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Historical Veterans Agency Information

In the Beginning
Since the dawn of British history, pensions in some form or other have been paid to the casualties of war. Ancient records reveal that in King Alfred's reign, pensions, or the equivalent in grants of land, were an established form of reward for disablement, and Queen Elizabeth I decreed that - "such as have adventured their lives and lost their limbs, or disabled their bodies in defence of Her Majesty and the State, should be relieved and rewarded that they may reap the fruit of their good deserving".

This "fruit of their good deserving" took the form of the Chatham Chest, a naval charitable foundation established around 1590. It was funded by a charge of 6d a month from the wages of every officer and rating in the Navy. It paid compensation for wounds and injuries sustained in action or on duty, and pensions for permanent disablement to warrant officers, ratings and dockyard workers. It also paid pensions to the widows of those killed in action. It was administered by a corporation of officers stationed at Chatham under the control of the Navy Board. In 1803 the administration of the Chest was transferred to the Greenwich Hospital and thereafter became known as "the Chest at Greenwich".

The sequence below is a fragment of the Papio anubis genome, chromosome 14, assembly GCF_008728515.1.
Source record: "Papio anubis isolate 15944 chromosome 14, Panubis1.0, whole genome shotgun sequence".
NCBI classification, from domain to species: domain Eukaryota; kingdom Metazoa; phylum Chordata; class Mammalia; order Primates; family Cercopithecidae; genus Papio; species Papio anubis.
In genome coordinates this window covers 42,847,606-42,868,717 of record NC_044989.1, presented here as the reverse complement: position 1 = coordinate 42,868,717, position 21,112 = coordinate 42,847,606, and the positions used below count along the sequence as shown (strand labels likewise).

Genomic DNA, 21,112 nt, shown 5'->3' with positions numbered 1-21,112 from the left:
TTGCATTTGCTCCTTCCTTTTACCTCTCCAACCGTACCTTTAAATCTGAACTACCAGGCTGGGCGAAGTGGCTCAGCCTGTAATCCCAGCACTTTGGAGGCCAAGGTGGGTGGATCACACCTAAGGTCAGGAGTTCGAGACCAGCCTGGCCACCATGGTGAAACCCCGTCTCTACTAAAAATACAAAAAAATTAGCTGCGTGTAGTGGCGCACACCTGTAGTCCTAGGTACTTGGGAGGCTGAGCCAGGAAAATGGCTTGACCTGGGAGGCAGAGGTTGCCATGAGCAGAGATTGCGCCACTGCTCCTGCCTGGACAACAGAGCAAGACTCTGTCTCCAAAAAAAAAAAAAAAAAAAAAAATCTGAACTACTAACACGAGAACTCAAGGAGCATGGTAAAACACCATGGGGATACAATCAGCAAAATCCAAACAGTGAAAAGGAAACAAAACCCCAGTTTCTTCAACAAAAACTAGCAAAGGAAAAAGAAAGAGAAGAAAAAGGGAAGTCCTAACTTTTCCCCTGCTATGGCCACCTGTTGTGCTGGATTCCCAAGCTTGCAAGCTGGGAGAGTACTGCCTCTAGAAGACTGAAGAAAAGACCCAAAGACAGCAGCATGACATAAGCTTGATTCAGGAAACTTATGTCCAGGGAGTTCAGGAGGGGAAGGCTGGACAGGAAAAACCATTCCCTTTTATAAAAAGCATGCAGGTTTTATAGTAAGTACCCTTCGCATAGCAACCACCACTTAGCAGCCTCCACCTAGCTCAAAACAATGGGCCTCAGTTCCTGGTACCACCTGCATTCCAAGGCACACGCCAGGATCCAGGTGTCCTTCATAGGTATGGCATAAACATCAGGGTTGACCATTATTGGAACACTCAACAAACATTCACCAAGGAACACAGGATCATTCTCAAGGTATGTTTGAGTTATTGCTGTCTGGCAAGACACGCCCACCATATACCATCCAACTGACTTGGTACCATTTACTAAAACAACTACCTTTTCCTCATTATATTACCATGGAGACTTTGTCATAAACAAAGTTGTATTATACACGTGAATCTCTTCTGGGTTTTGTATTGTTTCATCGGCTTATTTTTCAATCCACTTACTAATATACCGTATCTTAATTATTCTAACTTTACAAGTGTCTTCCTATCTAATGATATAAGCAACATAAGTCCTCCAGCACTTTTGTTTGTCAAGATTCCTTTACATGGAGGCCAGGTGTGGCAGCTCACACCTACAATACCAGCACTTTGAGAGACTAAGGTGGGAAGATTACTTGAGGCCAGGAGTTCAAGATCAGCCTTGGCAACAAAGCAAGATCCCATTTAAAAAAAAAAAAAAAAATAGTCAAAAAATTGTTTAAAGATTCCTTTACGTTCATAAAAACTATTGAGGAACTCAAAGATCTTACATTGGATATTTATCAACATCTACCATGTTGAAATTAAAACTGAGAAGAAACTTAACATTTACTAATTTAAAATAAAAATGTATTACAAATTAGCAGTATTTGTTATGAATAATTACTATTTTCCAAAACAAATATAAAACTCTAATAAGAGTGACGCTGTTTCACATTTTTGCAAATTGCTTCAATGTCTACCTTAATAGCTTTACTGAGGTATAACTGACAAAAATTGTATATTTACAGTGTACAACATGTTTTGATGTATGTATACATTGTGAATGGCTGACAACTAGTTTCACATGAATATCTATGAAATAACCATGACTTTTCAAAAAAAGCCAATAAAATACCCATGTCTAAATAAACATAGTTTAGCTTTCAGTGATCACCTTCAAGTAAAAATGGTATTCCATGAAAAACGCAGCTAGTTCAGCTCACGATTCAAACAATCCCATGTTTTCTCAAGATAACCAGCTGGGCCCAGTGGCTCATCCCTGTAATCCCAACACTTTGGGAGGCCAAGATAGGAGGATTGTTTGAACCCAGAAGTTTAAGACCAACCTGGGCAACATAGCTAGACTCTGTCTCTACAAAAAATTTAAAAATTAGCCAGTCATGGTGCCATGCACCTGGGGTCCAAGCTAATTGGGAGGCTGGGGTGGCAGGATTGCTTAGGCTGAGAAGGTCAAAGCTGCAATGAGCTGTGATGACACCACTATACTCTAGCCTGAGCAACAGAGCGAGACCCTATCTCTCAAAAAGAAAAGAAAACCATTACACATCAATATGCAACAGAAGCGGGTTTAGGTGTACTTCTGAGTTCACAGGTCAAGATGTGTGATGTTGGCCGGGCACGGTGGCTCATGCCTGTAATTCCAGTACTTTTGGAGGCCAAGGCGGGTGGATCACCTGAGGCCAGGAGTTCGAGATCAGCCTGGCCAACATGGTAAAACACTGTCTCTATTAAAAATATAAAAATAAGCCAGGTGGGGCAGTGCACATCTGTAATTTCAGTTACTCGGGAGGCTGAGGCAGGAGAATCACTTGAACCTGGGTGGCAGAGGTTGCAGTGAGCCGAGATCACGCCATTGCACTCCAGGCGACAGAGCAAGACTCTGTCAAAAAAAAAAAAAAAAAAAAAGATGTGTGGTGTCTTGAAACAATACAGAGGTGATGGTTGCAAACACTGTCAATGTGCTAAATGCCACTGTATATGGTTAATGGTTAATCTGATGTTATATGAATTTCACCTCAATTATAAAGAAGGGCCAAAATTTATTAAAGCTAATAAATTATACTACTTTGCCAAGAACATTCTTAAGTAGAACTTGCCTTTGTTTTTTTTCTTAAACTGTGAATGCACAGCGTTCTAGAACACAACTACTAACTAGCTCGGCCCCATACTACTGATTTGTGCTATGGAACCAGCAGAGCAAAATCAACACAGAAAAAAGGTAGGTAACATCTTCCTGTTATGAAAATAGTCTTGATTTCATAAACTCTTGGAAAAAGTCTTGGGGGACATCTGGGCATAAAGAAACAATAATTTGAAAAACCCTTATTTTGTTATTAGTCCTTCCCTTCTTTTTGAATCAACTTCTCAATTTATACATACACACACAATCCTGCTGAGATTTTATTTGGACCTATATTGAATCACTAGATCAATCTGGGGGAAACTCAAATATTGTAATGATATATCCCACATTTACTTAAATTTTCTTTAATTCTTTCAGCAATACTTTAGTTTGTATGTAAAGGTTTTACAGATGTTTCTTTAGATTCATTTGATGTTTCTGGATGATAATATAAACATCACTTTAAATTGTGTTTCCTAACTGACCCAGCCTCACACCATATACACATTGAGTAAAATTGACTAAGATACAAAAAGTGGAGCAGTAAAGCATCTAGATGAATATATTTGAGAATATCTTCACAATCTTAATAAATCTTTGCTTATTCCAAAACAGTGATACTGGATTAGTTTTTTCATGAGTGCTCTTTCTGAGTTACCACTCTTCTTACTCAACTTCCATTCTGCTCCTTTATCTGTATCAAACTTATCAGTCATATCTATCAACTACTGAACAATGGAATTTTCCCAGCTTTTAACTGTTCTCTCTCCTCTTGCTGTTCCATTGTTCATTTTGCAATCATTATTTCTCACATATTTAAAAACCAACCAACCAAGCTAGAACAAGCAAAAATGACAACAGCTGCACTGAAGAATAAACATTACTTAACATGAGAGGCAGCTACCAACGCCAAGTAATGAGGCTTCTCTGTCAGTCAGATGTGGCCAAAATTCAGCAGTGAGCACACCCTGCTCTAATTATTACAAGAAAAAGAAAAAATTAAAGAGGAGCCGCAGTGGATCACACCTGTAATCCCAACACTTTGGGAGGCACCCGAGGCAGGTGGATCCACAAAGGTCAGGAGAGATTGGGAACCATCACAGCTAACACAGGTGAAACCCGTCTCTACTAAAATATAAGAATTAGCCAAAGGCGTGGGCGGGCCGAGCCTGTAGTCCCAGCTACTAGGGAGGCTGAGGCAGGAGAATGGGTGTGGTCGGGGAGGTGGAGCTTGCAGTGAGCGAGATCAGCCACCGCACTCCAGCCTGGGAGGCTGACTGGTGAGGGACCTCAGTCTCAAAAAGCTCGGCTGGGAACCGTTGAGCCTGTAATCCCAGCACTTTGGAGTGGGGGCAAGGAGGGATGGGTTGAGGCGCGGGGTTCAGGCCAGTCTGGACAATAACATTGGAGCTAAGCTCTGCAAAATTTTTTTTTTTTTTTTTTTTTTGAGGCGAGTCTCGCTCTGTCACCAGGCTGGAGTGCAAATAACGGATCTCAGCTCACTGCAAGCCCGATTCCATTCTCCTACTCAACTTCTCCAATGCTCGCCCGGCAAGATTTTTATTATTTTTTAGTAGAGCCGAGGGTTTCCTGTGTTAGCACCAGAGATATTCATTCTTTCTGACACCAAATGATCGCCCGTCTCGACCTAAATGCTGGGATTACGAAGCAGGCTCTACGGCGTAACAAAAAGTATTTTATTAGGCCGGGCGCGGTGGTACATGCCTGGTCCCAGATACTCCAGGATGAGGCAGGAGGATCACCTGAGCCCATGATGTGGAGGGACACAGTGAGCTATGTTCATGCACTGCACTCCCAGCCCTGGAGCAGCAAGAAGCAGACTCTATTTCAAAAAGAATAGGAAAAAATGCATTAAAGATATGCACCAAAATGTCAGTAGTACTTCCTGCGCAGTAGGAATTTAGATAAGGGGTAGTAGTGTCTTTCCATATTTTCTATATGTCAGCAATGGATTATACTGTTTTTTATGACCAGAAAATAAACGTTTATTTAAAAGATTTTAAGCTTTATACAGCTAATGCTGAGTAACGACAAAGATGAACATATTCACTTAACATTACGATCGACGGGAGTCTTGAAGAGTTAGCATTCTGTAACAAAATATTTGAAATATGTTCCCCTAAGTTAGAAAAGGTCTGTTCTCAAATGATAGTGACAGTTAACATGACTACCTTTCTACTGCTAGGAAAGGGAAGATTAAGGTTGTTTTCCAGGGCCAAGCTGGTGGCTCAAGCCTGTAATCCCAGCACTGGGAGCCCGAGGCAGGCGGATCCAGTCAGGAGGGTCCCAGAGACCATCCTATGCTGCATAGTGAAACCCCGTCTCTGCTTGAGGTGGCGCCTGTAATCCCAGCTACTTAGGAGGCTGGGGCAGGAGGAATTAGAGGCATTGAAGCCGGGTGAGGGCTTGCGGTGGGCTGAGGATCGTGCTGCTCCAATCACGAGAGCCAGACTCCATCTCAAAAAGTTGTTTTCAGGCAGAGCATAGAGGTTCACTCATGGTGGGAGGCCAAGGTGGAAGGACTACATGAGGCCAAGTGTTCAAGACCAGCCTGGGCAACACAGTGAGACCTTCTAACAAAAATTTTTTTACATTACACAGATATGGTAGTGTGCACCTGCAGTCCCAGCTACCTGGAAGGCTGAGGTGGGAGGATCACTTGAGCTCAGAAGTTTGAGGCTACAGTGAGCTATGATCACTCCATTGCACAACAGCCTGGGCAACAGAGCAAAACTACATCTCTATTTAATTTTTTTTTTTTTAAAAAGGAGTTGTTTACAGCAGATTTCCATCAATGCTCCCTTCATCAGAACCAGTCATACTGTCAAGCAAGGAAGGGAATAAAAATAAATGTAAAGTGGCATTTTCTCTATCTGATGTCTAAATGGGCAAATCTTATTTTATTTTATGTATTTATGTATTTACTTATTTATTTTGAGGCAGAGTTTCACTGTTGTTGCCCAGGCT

In 1713 a disablement flat rate of 5d (old pence) a day was given and some 150 years later, in the Crimean War, this became 8d a day for partial and 2shillings a day for total disablement.


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